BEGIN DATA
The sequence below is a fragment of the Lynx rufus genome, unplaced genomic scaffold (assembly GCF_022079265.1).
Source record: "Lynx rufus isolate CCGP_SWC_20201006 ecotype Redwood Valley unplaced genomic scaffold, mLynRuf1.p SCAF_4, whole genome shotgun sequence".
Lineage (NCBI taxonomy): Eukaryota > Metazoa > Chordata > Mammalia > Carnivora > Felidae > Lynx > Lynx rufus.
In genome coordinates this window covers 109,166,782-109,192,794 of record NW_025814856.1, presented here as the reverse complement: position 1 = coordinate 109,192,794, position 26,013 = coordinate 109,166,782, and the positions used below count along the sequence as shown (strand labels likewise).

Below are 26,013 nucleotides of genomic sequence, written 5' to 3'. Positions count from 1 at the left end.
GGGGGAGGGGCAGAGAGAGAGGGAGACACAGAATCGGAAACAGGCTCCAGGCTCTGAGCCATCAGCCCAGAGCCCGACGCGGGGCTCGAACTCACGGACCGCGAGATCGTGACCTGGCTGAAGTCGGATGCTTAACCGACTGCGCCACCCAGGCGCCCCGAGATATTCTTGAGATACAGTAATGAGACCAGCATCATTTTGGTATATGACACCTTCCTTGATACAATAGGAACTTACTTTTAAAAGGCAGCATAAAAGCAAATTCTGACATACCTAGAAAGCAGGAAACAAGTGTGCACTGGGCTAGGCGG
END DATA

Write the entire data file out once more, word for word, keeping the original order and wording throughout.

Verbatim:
The sequence below is a fragment of the Lynx rufus genome, unplaced genomic scaffold (assembly GCF_022079265.1).
Source record: "Lynx rufus isolate CCGP_SWC_20201006 ecotype Redwood Valley unplaced genomic scaffold, mLynRuf1.p SCAF_4, whole genome shotgun sequence".
Lineage (NCBI taxonomy): Eukaryota > Metazoa > Chordata > Mammalia > Carnivora > Felidae > Lynx > Lynx rufus.
In genome coordinates this window covers 109,166,782-109,192,794 of record NW_025814856.1, presented here as the reverse complement: position 1 = coordinate 109,192,794, position 26,013 = coordinate 109,166,782, and the positions used below count along the sequence as shown (strand labels likewise).

Below are 26,013 nucleotides of genomic sequence, written 5' to 3'. Positions count from 1 at the left end.
GGGGGAGGGGCAGAGAGAGAGGGAGACACAGAATCGGAAACAGGCTCCAGGCTCTGAGCCATCAGCCCAGAGCCCGACGCGGGGCTCGAACTCACGGACCGCGAGATCGTGACCTGGCTGAAGTCGGATGCTTAACCGACTGCGCCACCCAGGCGCCCCGAGATATTCTTGAGATACAGTAATGAGACCAGCATCATTTTGGTATATGACACCTTCCTTGATACAATAGGAACTTACTTTTAAAAGGCAGCATAAAAGCAAATTCTGACATACCTAGAAAGCAGGAAACAAGTGTGCACTGGGCTAGGCGG